Katie Trimm stays busy. The Grovetown High School senior has a long list of extracurricular activities and academic accolades on her college applications to prove it.
Now, the 17-year-old can add Grovetown High STAR Student to that list. She got the honor by earning a 2160 out of 2400 on her SAT exam.
“I love what I do,” Trimm said, adding that the groups she’s active in are not just résumé boosters but things she’s passionate about. “That’s why I do it.”
Trimm, a trumpet player and drum major in the Grovetown Band of Warriors, chose band director Brian Toney as her STAR Teacher.
“Mr. Toney has always been really, really supportive of me,” Trimm said. “He basically has told me, ‘Yes, you can do whatever you want as long as it doesn’t interfere with band.’
“I’ve been blessed with support from all these other teachers, but it’s like Mr. Toney is exponentially greater than that.”
Toney said it was an honor to be named STAR Teacher, his first time.
Trimm, he said, is a self-motivated person who has great ability.
“She’s probably the most driven student I’ve had in a long time,” Toney said. “She sets goals that she’s able to work toward and almost always achieves.”
Trimm has a lofty career goal as well, one she said she often gets a negative response to.
“I’d eventually like to be a defense attorney in the (International Criminal Court) and I’d like to defend war criminals,” Trimm said.
While involved with Model UN, Trimm said she was pushed into becoming a leader in the Organization of Islamic Cooperation. In the real UN, the OIC consists of 57 nations centered around the Middle East and northern Africa who aim to be the collective voice of the Islamic world.
“I absolutely love it,” Trimm said. “I love everything about teaching people Islam, teaching them about the Arab-Persian Divide. I loved it.”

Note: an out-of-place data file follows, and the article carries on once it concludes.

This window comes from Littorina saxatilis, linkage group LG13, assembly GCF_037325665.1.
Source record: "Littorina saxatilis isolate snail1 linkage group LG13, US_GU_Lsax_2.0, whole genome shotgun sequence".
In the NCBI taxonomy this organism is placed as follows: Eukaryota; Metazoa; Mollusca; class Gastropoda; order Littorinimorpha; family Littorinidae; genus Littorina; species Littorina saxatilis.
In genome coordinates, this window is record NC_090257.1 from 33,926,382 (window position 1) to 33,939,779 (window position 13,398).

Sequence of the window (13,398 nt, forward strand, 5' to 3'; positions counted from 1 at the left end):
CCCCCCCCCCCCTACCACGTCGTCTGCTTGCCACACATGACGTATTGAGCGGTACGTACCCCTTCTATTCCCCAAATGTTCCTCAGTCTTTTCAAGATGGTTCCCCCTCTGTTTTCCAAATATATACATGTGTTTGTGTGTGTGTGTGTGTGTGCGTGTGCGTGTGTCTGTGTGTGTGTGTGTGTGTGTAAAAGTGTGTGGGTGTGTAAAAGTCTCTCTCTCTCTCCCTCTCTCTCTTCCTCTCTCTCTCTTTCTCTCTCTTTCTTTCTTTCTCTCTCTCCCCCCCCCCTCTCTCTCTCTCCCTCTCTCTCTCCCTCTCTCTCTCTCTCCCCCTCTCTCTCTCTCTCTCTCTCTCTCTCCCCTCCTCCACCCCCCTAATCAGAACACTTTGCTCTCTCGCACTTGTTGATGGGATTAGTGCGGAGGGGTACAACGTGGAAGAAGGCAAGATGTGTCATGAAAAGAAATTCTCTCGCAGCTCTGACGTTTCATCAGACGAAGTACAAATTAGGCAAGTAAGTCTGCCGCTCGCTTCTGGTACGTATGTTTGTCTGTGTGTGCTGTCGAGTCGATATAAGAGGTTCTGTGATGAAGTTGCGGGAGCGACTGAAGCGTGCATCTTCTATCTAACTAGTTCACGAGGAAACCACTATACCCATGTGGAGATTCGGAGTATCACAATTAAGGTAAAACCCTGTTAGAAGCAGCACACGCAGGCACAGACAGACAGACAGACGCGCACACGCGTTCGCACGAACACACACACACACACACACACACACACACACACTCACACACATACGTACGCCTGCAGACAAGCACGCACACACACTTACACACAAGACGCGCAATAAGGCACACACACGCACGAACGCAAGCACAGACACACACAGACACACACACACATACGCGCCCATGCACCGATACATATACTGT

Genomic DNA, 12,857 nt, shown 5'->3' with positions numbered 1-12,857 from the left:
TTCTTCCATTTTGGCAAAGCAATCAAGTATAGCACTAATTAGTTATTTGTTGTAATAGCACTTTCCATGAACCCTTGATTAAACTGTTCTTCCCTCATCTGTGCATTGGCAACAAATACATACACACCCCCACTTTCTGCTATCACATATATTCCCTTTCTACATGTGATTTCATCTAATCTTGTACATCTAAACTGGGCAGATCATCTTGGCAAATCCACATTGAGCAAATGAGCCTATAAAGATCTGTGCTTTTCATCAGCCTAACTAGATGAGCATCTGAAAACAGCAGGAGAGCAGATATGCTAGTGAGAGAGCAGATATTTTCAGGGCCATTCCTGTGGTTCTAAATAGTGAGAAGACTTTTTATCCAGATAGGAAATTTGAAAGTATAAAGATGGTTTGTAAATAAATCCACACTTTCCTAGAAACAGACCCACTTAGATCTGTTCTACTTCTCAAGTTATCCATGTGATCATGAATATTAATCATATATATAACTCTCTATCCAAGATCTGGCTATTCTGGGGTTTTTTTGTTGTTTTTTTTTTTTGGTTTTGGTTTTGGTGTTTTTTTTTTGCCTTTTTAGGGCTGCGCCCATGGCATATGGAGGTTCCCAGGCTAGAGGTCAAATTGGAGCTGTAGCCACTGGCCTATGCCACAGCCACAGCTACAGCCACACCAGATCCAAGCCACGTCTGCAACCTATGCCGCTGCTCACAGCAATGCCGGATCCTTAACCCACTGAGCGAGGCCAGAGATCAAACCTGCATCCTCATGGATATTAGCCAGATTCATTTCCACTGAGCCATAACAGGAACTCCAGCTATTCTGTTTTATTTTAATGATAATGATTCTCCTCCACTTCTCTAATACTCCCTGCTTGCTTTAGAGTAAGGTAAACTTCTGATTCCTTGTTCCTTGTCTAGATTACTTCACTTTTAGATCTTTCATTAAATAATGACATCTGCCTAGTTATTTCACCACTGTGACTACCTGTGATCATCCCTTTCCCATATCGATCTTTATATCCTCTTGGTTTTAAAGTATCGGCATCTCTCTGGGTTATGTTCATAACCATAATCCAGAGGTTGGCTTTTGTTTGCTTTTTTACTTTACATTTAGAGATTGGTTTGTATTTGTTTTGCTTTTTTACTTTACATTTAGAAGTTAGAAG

Trimm said during her studies of the area, she discovered a lot of stereotypes and generalizations about the region, extending into the ICC.
She’s not trying to make a statement on Middle East politics, current events or the United States’ involvement in the area with her career aspirations. She simply believes in the American ideas of justice and being presumed innocent until proven guilty and wants to break down those stereotypes and ensure each person charged is given a fair trial.
‘‘Being raised in America, we learned this innocent-before-proven-guilty thing,” Trimm said. “That’s not in other countries. I think that’s a really important statute of the justice system that should exist globally.
“I’m one of those people who wants to be a lawyer and wants to have a bad record. Because, ideally, if the justice system works, then I’m defending an actual war criminal. Then I should have a bad record. And I am so okay with that.”
Trimm said she loves music and hopes to be able to incorporate music into her college studies. She plans to concentrate on modern Middle Eastern studies.
She’s gotten a “likely letter” from Yale University. The letter means if Trimm maintains her academic and moral standing, she’ll receive an official letter of admission after April 1.
“It’s exciting,” Trimm said of attending Yale. “It’s definitely a dream.”